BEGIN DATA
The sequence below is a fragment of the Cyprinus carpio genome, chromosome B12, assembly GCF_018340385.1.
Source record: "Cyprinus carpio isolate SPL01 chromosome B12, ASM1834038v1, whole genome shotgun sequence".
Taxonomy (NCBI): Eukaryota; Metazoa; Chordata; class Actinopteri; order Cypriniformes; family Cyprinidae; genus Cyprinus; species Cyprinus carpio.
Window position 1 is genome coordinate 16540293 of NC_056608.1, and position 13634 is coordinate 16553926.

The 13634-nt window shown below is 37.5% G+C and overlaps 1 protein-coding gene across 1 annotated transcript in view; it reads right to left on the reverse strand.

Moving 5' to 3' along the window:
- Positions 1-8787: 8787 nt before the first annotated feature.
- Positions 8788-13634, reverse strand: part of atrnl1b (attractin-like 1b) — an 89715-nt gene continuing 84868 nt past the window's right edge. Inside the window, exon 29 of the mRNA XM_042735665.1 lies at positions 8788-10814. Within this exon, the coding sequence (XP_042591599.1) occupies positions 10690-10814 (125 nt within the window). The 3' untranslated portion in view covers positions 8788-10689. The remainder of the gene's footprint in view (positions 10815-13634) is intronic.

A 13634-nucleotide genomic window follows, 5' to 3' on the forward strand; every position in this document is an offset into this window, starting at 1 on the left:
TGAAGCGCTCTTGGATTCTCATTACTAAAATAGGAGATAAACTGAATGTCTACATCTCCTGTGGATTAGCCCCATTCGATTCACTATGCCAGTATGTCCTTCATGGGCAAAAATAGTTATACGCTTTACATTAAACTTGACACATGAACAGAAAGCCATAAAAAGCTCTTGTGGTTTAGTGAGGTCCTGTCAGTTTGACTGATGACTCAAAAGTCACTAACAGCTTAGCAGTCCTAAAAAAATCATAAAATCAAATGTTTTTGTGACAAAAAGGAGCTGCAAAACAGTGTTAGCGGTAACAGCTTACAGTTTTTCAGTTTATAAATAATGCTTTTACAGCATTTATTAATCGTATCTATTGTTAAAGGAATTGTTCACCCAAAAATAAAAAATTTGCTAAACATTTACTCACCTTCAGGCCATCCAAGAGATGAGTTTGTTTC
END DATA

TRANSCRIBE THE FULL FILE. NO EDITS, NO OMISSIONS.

The sequence below is a fragment of the Cyprinus carpio genome, chromosome B12, assembly GCF_018340385.1.
Source record: "Cyprinus carpio isolate SPL01 chromosome B12, ASM1834038v1, whole genome shotgun sequence".
Taxonomy (NCBI): Eukaryota; Metazoa; Chordata; class Actinopteri; order Cypriniformes; family Cyprinidae; genus Cyprinus; species Cyprinus carpio.
Window position 1 is genome coordinate 16540293 of NC_056608.1, and position 13634 is coordinate 16553926.

The 13634-nt window shown below is 37.5% G+C and overlaps 1 protein-coding gene across 1 annotated transcript in view; it reads right to left on the reverse strand.

Moving 5' to 3' along the window:
- Positions 1-8787: 8787 nt before the first annotated feature.
- Positions 8788-13634, reverse strand: part of atrnl1b (attractin-like 1b) — an 89715-nt gene continuing 84868 nt past the window's right edge. Inside the window, exon 29 of the mRNA XM_042735665.1 lies at positions 8788-10814. Within this exon, the coding sequence (XP_042591599.1) occupies positions 10690-10814 (125 nt within the window). The 3' untranslated portion in view covers positions 8788-10689. The remainder of the gene's footprint in view (positions 10815-13634) is intronic.

A 13634-nucleotide genomic window follows, 5' to 3' on the forward strand; every position in this document is an offset into this window, starting at 1 on the left:
TGAAGCGCTCTTGGATTCTCATTACTAAAATAGGAGATAAACTGAATGTCTACATCTCCTGTGGATTAGCCCCATTCGATTCACTATGCCAGTATGTCCTTCATGGGCAAAAATAGTTATACGCTTTACATTAAACTTGACACATGAACAGAAAGCCATAAAAAGCTCTTGTGGTTTAGTGAGGTCCTGTCAGTTTGACTGATGACTCAAAAGTCACTAACAGCTTAGCAGTCCTAAAAAAATCATAAAATCAAATGTTTTTGTGACAAAAAGGAGCTGCAAAACAGTGTTAGCGGTAACAGCTTACAGTTTTTCAGTTTATAAATAATGCTTTTACAGCATTTATTAATCGTATCTATTGTTAAAGGAATTGTTCACCCAAAAATAAAAAATTTGCTAAACATTTACTCACCTTCAGGCCATCCAAGAGATGAGTTTGTTTC